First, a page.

ZURICH (Reuters) -Swiss fragrance and flavour maker Givaudan said strong demand for products such as soap and snacks, notably in emerging markets in Latin America and Asia Pacific, pushed its like-for-like sales up by 7.7% in the first quarter.
During the pandemic, Givaudan has been benefiting from demand for household items including soap and detergent, as well as snacks for which it makes ingredients. On the other hand, its business with foods for out-of-home consumption and perfumes took a hit last year.
“We don’t give specific growth guidance for this year, but we remain optimistic for 2021 after the strong start,” Chief Executive Gilles Andrier told an investor webcast on Tuesday.
He said some uncertainties remained, notably on the pace of vaccinations against COVID-19.
Givaudan’s like-for-like sales rose 7.7% in the first quarter. On a reported basis, they increased 3.4% to 1.67 billion Swiss francs ($1.81 billion).
Sales at the fragrance and beauty business rose 9.9%, helped by a recovery in its perfume and active beauty business, while its taste and wellbeing unit was up by 5.8%, Givaudan said in a statement.
Jefferies analysts called the set of results “a blowout first quarter”, while Vontobel’s Jean-Philippe Bertschy said the company offered an attractive growth profile and strong cash returns.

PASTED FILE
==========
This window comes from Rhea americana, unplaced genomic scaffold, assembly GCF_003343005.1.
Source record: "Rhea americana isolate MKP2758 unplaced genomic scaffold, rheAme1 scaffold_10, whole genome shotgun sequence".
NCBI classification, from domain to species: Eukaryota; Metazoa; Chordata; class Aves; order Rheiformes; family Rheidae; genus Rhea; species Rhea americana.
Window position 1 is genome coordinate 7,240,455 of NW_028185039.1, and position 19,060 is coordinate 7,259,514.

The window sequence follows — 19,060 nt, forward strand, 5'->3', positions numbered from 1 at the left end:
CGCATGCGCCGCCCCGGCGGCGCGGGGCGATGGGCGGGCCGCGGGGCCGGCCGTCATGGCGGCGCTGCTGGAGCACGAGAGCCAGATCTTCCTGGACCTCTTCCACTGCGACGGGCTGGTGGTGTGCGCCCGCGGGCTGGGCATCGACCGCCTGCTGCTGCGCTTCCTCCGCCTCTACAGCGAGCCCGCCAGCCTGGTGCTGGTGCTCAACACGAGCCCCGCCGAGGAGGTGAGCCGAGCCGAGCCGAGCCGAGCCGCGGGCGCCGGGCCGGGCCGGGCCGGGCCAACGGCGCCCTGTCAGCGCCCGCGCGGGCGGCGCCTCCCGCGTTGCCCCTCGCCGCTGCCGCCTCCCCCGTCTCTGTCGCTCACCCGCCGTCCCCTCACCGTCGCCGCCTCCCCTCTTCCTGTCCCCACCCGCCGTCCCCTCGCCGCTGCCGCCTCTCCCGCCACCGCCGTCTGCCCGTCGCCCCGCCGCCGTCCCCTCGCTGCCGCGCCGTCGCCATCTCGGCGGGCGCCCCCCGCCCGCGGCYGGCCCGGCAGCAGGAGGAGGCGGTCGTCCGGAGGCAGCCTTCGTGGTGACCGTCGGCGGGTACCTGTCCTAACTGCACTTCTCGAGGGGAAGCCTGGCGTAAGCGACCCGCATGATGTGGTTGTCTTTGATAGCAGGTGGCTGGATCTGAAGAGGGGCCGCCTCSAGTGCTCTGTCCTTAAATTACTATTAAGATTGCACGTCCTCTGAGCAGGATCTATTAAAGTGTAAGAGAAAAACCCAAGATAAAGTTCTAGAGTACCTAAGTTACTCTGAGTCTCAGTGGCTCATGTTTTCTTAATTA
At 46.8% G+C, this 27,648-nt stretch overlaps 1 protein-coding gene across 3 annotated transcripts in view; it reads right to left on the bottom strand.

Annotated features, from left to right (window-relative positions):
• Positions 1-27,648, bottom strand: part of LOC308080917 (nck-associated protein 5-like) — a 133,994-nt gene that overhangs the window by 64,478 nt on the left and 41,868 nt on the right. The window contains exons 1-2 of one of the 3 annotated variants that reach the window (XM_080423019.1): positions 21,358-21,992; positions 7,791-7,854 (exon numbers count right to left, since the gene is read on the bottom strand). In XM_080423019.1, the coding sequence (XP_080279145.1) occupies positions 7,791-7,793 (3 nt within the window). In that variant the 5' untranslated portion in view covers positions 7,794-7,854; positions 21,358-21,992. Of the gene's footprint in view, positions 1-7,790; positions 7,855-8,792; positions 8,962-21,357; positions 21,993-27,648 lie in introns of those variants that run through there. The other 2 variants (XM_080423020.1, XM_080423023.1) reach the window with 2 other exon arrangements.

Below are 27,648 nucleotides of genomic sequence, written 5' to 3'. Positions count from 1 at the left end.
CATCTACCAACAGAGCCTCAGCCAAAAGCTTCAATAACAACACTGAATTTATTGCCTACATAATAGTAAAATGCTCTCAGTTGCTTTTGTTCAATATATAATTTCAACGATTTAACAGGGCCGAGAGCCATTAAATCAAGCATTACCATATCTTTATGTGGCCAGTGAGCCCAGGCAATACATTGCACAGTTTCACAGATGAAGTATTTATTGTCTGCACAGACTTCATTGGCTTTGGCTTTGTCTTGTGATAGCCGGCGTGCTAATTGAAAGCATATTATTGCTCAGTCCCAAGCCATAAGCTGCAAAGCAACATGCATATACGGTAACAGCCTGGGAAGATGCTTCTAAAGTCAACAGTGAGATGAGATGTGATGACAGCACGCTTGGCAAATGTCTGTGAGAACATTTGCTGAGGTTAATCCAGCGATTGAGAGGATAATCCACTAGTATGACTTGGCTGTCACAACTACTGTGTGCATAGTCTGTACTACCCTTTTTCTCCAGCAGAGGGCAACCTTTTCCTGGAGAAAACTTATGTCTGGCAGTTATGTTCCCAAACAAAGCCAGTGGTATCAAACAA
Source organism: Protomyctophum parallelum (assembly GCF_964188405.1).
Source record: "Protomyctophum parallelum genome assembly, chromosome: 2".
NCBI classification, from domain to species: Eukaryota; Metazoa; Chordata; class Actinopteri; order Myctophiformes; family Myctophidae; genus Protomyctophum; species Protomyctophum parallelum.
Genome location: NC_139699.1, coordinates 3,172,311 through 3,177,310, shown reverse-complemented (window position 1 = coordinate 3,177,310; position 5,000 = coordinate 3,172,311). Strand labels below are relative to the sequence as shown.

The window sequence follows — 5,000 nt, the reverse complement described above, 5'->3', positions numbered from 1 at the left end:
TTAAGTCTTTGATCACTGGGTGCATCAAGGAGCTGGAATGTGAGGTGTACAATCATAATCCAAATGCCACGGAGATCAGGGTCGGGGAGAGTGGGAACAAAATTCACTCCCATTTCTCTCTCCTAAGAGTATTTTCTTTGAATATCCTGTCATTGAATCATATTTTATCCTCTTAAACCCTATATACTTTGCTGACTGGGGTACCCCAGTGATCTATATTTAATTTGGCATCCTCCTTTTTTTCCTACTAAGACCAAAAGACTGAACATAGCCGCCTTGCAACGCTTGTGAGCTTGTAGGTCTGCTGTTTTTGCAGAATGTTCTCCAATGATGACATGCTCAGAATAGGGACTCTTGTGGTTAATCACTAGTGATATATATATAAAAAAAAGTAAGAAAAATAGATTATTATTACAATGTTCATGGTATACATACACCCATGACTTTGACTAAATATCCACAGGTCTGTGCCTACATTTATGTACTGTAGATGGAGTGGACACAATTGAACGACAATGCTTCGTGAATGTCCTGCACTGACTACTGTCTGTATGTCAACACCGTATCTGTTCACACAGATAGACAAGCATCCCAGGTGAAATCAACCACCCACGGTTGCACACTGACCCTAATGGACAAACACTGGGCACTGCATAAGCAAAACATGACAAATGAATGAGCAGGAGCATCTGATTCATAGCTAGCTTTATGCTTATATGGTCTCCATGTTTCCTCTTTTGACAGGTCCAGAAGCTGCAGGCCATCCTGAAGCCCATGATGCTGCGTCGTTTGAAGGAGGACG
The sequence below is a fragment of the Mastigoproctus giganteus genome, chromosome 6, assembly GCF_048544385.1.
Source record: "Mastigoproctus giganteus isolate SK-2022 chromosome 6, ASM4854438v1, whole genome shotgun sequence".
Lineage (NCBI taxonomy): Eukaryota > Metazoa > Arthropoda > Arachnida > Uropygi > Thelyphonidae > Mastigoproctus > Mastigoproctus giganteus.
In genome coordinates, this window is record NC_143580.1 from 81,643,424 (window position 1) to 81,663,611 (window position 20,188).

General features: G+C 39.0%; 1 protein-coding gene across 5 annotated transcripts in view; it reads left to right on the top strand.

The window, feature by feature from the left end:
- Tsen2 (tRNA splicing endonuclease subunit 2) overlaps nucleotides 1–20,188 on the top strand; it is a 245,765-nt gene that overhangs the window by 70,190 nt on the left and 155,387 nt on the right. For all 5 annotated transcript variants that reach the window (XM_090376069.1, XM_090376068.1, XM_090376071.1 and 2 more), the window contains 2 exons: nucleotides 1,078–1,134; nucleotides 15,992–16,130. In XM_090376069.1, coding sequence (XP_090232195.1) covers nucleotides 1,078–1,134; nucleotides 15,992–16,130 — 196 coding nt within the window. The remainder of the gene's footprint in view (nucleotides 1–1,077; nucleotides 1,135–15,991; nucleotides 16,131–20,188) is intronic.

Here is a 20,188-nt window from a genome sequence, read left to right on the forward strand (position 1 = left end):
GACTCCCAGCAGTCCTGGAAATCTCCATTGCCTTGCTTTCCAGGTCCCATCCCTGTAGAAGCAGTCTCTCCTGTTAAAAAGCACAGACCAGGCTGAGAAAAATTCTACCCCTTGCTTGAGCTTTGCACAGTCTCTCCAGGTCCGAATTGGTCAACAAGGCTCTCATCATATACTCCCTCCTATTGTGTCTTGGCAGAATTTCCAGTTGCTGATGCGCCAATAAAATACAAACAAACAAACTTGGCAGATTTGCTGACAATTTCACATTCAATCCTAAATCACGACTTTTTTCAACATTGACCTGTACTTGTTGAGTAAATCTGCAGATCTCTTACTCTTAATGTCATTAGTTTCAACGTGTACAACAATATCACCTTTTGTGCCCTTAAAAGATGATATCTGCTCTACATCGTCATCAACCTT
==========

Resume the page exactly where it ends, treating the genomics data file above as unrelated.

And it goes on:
Shares in the company, flat so far this year, were up 2.8% by 0824 GMT.
CEO Andrier said the company had seen strong demand across the parts of our business which are less impacted by the COVID‑19 pandemic and improving conditions in the parts of its portfolio which had been more hit.
Sales linked to out-of-home consumption were still down, but less than last year “as restrictions in relation to out of home food and beverage consumption started to be lifted in certain markets,” Givaudan said.
For the five-year period to 2025, Givaudan confirmed its target for like-for-like organic sales growth of 4-5% on average per year.Givaudan competes with Germany’s Symrise which reports first-quarter sales on April 28. ($1 = 0.9248 Swiss francs)
(Reporting by Silke KoltrowitzEditing by Caroline Copley and Keith Weir)